Parties and Ideologies 

Parties and Ideologies

I've actually registered with the Toronto Star to get some of this. Some former Progressive Conservatives continue to feel disenfranchised by the new party, the Conservative Party of Canada. Generally they are left-leaning, at least on some issues. Even if they lost an argument within the old party, they felt they were at home there, and the argument was still alive. In the new party, their views simply don't get a hearing.

The high-profile Tory defectors are well known. Flora MacDonald, a cabinet minister in the federal Tory governments of Joe Clark and Brian Mulroney, voted for the New Democrats in 2004. Former Newfoundland premier Brian Peckford says he just didn't vote at all.

Scott Brison, a former Progressive Conservative leadership contender, is now a Liberal cabinet minister.

Sinclair Stevens, another former Mulroney minister, is so irked by the December 2003 merger that he's been challenging it in court ever since.


It was 1980 when Toronto businesswoman Annette Snel, then Annette Borger, became an active Progressive Conservative. She was 16.

As a teenager, she knocked on doors in her home riding of Leeds-Grenville in Eastern Ontario. Later, she worked as Queen's Park aide to then-Tory MPP Don Cousens.

During the 1993 election campaign, she laboured long and hard for former prime minister Kim Campbell. Four years later, she worked to elect then-Tory leader (and now Quebec Liberal Premier) Jean Charest.

"I always thought this was the party for me," she says.

Like many Ontario Tories, Snel had no time for the Canadian Alliance or for its leader, Harper.

She was pleased in May 2003 when her party's new leader, Peter MacKay, vowed not to merge with the Alliance. She was horrified when MacKay went back on his word and quietly authorized unity negotiations.

When both sides ratified this merger, she ripped up her party membership card.

She can't bear to vote Liberal. On most issues, she doesn't agree with the New Democratic Party. But in the 2004 federal election, she voted for it because she liked the local candidate.

"I'm the sorriest Tory that ever lived," laments Snel. "I'm an orphan. I'm so disenfranchised I don't know who to vote for."

She's not unique.

Take Bruck Easton. The Windsor lawyer had been a Progressive Conservative since 1974. In late 2003, he was the party's national president.


"The Liberals used to be the party of big spenders and big deficits," he says. "Now, everything has flipped. With people like (U.S. President George W.) Bush and Harper, it's the right that is the party of deficits."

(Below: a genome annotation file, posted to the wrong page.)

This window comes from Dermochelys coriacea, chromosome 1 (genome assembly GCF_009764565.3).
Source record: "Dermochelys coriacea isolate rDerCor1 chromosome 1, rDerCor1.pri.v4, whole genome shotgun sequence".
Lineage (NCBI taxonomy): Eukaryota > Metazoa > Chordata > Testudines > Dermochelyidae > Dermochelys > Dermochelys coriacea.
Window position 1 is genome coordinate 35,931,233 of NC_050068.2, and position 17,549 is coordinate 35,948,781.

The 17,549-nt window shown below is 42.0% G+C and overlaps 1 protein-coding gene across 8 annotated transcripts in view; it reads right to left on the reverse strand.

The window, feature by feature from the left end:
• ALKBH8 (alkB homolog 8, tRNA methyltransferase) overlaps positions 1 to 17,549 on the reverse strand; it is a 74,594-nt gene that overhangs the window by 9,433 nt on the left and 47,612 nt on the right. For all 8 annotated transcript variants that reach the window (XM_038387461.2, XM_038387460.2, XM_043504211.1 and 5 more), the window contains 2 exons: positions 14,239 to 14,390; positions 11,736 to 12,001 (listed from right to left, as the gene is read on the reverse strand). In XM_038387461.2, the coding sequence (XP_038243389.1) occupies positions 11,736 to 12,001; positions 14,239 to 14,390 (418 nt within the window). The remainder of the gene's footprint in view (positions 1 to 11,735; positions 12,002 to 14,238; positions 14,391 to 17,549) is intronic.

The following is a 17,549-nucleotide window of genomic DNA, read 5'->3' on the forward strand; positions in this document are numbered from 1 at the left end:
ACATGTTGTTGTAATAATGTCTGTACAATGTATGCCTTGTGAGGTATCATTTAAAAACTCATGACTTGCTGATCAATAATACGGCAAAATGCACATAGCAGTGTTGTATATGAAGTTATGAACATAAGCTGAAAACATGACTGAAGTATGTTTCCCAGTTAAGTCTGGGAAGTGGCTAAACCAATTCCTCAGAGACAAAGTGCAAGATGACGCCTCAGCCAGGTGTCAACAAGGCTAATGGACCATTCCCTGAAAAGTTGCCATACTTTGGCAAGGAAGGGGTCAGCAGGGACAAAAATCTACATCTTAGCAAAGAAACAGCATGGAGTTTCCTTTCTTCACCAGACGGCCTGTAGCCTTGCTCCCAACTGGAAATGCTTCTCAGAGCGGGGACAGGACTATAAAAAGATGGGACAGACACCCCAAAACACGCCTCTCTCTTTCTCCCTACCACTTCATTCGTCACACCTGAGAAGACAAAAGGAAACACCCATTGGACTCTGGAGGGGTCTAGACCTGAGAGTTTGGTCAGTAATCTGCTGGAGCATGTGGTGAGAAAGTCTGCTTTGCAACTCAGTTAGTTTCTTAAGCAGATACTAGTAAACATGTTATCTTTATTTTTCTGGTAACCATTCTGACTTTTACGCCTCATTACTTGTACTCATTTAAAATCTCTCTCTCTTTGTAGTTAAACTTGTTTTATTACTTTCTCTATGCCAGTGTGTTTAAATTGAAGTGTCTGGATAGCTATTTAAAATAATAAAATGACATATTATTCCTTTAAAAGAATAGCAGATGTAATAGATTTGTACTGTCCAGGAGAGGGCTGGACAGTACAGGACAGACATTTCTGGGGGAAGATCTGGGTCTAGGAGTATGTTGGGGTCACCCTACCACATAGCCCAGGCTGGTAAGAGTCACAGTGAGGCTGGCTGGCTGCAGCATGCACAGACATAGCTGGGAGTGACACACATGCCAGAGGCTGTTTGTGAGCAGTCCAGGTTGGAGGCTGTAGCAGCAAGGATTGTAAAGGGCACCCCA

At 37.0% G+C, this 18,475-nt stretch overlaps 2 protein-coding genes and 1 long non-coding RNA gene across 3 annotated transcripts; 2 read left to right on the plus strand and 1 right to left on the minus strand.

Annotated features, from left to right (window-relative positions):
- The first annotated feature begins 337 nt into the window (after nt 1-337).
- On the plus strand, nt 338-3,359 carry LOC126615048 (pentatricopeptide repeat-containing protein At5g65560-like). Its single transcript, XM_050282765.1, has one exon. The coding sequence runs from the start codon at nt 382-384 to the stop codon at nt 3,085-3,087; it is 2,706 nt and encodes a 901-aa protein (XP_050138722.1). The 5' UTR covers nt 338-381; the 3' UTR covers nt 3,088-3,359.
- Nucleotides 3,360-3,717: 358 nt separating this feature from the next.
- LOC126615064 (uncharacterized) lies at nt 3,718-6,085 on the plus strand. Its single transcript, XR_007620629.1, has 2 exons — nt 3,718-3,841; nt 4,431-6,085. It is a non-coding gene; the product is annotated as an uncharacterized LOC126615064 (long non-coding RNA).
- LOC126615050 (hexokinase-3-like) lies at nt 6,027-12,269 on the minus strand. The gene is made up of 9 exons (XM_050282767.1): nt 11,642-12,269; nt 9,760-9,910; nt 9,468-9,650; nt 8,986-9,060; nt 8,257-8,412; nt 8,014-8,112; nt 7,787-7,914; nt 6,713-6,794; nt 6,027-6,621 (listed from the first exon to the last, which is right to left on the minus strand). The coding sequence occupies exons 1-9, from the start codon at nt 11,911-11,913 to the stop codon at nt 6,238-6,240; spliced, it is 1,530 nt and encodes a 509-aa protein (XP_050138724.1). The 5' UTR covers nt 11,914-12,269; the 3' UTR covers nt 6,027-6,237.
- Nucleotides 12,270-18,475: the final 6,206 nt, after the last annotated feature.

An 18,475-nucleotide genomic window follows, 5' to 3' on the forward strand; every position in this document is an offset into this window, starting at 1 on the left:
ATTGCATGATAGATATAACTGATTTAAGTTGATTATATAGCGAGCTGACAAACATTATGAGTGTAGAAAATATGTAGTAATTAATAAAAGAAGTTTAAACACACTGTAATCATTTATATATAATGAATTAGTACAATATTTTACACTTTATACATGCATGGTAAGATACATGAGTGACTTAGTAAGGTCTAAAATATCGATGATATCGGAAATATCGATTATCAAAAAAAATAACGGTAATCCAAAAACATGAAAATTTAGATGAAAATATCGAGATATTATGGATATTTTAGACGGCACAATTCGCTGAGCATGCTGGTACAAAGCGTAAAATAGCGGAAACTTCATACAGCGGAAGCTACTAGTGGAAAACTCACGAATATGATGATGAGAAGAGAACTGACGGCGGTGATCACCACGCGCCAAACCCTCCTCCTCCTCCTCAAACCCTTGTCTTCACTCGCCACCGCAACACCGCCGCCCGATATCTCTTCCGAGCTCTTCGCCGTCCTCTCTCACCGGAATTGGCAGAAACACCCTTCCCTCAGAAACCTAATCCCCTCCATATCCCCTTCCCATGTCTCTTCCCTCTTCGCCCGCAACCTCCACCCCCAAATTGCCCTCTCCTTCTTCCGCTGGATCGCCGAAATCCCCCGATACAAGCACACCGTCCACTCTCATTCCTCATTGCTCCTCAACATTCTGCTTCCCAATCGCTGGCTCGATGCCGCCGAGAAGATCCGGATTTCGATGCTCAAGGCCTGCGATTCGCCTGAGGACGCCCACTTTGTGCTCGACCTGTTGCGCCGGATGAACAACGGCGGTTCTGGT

So, Easton supported Martin's Liberals in 2004. And when the next election is called, he's thinking of running as a Liberal.

If the Conservatives dump Harper, would he go back? "I think the leader is representative of the party, unfortunately," Easton says. "It's not a place I'm comfortable in any more."

Other former Tory activists echo this same refrain.

"My party disappeared," says Toronto corporate communications consultant Kiloran German. She joined the Tories when she was 14 and until the merger laboured as a party organizer. Now, she supports the NDP.

This may all end up being a minor footnote if Harper or his successor actually become Prime Minister on a relatively right-wing platform. It still looks, however, as if Canada is simply not as far to the right as the U.S. on gay marriage, guns, capital punishment, abortion, evolution--or even cuts in government spending, which Republicans in the U.S., like Conservatives in Canada, are more likely to promise than deliver.

This reminds me of a recent piece by Nick Gillespie on Hit and Run about shifts in the U.S. Only a few years ago, the abortion issue did not define Democrats or Republicans; there were pro-lifers and pro-choicers in both parties. Gradually, militants established a mentality of "if you're not with us, you're against us" on both sides, and now the Democrats are all more or less pro-choice, the Republicans pro-life.

Apart from consideration of abortion itself, it's useful to remember that even the hottest of hot-button culture war issues are rarely set in stone. Rather, they exist as a means to an end--and the end is to define yourself as the antithesis of your opponent. This helps explain why Dems and Reps, or liberals and conservatives, can flop on issues ranging from federalism to overseas intervention without missing a beat. The point for partisans is not to maintain allegiance to particular ideals; it's to identify in opposition to your enemy.

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Comment Interesting. All interviewed are from eastern Canada. Could their critique of the new Conservative Party veil their anger that easterners don't control it?

Fri Nov 18, 2005 8:58 am MST by Tom

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